It’s not a secret that Obamacare is wreaking havoc on the health-care sector, and this is prompting many Americans to ask for an escape. However, we wouldn’t want to go back to the health system as it existed before the Affordable Care Act.
Recognizing this, the Heritage Foundation last week released a definitive compilation of health-care solutions that make patients the primary decisionmakers. Our commonsense solutions are based on five principles:
Allow free-market forces, with light regulation, to incentivize insurers and health-care providers to offer affordable and effective health coverage.
Encourage businesses to provide portable health-insurance benefits to their employees.
Protect Americans’ right of conscience and unborn children.
Guided by these principles, Heritage health experts outline solutions for dealing with preexisting conditions, helping Americans have continual coverage when they switch jobs, lowering health costs while increasing quality of care, and honoring people’s faith and right of conscience in health-care decisions. Our solutions include changing the tax treatment of health insurance so that all Americans, not just those getting coverage through work, can benefit from a tax credit to buy private insurance.
We also encourage states to use high-risk pools or reinsurance and risk-transfer mechanisms, so that insurance companies are able to insure patients with preexisting medical issues without risking insolvency. Other cross-state purchasing and pooling mechanisms could help states open up their insurance markets for more customers and increase competition, thereby driving down premiums.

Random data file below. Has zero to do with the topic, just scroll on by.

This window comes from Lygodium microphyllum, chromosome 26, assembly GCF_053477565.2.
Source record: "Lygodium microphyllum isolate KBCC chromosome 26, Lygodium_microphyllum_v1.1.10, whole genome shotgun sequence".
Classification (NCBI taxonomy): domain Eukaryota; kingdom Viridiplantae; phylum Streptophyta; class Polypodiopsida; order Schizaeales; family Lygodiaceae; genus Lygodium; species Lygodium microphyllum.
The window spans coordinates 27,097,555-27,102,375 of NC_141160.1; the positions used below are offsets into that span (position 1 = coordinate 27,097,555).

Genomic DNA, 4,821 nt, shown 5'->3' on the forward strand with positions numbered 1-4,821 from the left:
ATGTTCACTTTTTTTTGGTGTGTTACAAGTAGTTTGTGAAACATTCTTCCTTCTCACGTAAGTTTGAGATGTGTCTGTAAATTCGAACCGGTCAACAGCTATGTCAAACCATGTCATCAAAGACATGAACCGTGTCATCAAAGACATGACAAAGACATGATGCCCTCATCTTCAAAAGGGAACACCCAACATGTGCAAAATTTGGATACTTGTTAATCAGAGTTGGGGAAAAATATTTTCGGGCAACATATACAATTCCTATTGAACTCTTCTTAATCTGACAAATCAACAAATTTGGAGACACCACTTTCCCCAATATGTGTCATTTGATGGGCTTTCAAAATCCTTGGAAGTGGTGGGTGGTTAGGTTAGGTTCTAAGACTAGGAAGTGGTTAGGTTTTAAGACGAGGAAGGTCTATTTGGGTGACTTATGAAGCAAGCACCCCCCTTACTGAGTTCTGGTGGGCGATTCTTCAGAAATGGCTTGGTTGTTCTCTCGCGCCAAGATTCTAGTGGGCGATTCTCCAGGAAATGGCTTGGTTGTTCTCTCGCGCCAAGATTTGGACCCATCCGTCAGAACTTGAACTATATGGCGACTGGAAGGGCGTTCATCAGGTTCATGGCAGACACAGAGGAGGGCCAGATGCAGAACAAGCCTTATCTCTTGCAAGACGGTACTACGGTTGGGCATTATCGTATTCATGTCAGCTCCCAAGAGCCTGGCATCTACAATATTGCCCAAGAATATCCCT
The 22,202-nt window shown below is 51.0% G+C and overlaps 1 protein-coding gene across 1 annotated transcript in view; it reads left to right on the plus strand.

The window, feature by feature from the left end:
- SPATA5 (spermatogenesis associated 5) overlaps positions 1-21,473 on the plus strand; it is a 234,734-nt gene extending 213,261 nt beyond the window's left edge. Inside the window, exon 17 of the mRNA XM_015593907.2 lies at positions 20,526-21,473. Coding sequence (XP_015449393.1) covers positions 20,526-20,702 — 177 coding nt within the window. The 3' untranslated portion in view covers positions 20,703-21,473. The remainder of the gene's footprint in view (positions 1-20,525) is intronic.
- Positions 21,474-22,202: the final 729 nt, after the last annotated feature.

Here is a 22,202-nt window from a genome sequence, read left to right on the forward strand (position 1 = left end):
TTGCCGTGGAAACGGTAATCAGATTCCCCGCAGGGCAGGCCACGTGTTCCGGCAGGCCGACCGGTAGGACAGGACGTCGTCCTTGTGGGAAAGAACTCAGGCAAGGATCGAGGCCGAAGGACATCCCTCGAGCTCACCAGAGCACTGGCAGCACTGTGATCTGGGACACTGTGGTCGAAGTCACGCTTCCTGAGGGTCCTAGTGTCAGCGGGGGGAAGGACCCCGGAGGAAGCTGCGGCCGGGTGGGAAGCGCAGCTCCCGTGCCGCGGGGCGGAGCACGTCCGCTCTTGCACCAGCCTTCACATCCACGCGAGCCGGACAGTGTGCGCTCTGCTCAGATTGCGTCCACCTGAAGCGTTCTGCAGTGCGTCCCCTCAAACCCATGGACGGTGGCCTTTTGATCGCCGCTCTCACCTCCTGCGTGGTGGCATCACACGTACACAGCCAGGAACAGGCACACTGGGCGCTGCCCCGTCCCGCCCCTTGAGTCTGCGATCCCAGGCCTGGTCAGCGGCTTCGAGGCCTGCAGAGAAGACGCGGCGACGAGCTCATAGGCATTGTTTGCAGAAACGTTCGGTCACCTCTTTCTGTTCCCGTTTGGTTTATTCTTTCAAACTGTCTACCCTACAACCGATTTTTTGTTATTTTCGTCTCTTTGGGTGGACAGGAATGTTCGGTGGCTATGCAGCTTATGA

These patient-centered reforms could be extended and enhanced in Medicare, which, under Obamacare, is facing an onslaught of provider cuts and serious threats to access to care. Heritage supports letting doctors and patients contract privately for services. We also encourage a fundamental financing reform that would allow seniors to direct Medicare funds to an approved plan of their choice, while enabling seniors to pocket the savings if they chose a less costly health plan. This would not only stimulate intense competition to control costs, but also spur innovation in the delivery of care and improve health-care quality.
And for poorer and vulnerable Americans, Heritage would transform Medicaid’s federal-state partnership into a new patient-centered system. States would have more freedom to experiment with programs that work better for helping sick and disabled populations. Low-income families that have been pushed into Medicaid by Obamacare would get assistance to buy private coverage, which offers better access to doctors and better health outcomes than Medicaid, as numerous studies have shown.
Finally, Heritage calls for Congress to permanently prohibit the taxpayer funding of abortion services, and for protecting the rights of workers, employers, insurers, health-care providers, and others to refrain from participating in or providing services that violate their consciences.
Taken together, these health-care alternatives would move America in a new direction — away from ever-increasing health-care costs, one-size-fits-all government mandates that force insurance cancellations, stifled economic growth, and suppressed job creation. Instead, the Heritage alternatives would enable Americans to once again have full control of their health-care dollars and decisions, promising a far more effective and dynamic health system.
— Nina Owcharenko is director of the Heritage Foundation’s Center for Health Policy Studies.